Excessive tech use may cause 'premature aging'
Excessive use of technological gadgets not only detaches a person from the world around them but can also hasten aging, according to a Turkish expert.
“Long hours spent in front of the phone and the light emanating from its screen causes aging,” social media specialist Deniz Ünay said.
Ünay, an Istanbul-based author and speaker on science and technology, also claimed that people who are addicted to technology tend to consume fast food, which in turn disrupts their eating patterns, leading to obesity.
Maintaining that the human body is an enormous system that works in sync, Ünay said: “Trouble that takes place in one part of this system will spread to the whole system and damage the structure of vital organs especially and make them age.”
On the various lights emanating from phones, tablets, and computers, the tech expert said research has shown that blue light at least is not innocent at all.
He said light not only allows people to see but also “synchronizes the human biological clock, the 24-hour cycle.”
“Blue light is an agent (in the cycle) because the short waves that come with the light manipulate the circadian system, which keeps the biological and psychological rhythms of the person in sync,” he explained.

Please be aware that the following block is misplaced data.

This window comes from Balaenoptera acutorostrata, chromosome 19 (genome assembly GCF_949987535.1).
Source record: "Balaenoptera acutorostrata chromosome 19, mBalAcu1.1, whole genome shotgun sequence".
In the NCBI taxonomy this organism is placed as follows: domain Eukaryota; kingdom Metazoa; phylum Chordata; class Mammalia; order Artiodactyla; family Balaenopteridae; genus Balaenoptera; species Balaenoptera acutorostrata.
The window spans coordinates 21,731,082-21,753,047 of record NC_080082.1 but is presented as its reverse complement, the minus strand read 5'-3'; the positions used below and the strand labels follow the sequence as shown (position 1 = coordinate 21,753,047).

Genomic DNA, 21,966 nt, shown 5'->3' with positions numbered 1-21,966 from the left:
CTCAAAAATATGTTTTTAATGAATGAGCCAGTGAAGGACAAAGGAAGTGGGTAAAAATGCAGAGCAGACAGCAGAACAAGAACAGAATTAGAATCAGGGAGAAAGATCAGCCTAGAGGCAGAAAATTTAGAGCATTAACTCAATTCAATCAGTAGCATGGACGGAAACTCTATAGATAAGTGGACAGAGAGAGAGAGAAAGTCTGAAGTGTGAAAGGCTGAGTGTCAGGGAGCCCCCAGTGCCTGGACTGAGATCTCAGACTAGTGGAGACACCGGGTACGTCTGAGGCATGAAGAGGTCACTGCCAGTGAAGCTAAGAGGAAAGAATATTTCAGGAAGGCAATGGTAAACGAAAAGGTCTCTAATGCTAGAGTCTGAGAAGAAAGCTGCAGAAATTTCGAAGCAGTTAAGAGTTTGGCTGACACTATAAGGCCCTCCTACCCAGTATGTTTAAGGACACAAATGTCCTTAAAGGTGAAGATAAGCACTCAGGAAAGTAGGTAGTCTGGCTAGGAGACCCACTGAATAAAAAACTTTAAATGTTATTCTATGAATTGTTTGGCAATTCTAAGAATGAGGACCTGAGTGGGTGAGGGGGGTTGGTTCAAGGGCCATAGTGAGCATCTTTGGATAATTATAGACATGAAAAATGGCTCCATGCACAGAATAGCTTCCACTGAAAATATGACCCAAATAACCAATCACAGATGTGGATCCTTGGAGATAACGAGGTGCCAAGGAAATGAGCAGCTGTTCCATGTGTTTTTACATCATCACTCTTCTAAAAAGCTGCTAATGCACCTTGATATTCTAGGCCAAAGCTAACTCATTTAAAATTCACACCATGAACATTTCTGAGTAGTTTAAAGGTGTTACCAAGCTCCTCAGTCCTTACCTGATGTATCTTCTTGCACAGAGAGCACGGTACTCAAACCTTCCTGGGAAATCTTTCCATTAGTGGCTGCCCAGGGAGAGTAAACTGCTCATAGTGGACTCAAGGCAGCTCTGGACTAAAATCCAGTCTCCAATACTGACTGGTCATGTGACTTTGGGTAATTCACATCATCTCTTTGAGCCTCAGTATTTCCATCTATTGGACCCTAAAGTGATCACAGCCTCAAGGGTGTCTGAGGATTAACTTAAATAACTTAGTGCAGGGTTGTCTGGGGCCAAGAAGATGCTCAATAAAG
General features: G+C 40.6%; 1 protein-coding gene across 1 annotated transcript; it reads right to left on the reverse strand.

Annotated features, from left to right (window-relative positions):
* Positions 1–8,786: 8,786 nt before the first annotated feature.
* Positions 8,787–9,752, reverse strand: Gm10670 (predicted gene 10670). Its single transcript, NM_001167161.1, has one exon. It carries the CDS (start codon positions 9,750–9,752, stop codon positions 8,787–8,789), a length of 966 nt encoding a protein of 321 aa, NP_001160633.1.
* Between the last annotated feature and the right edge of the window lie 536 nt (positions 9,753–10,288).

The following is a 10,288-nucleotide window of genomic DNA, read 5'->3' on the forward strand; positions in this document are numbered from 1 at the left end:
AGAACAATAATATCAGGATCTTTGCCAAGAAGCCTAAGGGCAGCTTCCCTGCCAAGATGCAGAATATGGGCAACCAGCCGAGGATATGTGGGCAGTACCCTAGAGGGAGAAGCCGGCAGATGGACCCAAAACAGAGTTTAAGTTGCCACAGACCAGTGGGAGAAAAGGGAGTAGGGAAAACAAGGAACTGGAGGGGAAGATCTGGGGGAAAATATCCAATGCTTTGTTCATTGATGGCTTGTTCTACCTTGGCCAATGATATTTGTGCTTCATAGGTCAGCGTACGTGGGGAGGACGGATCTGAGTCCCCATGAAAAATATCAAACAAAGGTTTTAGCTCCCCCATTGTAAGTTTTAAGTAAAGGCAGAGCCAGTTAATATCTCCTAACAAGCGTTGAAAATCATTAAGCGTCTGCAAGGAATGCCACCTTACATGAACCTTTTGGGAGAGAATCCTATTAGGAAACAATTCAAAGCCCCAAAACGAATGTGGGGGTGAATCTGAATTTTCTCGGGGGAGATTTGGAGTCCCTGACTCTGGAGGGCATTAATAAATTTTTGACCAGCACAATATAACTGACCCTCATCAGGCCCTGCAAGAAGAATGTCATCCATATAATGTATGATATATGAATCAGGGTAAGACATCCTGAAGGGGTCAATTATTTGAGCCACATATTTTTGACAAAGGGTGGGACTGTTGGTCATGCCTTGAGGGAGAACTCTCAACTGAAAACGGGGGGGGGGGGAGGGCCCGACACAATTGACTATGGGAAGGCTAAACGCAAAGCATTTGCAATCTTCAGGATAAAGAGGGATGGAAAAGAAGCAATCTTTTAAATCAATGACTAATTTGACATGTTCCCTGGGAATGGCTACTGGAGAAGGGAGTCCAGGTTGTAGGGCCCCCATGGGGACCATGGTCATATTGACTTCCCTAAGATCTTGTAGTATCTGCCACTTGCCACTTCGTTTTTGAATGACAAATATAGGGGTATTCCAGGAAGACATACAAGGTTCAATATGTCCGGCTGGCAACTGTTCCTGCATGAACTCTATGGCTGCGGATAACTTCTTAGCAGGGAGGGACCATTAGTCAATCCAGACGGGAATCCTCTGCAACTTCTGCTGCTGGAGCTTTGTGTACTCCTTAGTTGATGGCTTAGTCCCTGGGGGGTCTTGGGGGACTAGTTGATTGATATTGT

Underlining that circadian rhythm is highly important for the functioning of organisms, Unay said that this system causes both sleep and waking interruptions and thus also psychiatric and neurodegenerative ailments.
Citing an article published by Joerg Liebmann and Matthias Born, Ünay said: “Research shows that blue light, especially from electronic devices, causes changes in your skin cells, including cell shrinkage and death.”
“We think that blue light not only affects our condition during the day but also triggers aging with its effect on the skin,” Ünay said.
Yet blue light - emitted from technological devices - has both harmful and beneficial effects depending on the intensity and degree of exposure, he added.
“Actinic keratosis, which is the scaly swelling that appears on the face and around, on the hands, can turn into cancer, although it isn’t very common,” he explained.
“Here, blue light is also used as a treatment element, especially as it has been observed to help reduce the number of precancerous spots.”
Ünay reiterated that excessive use of tech tools affects people both psychologically and physiologically.
To reduce the risks stemming from tech addiction, he suggested removing apps from phones that people do not use and turning off notifications from games and apps.
When people turn off apps, there is a big drop in their daily phone usage, he said.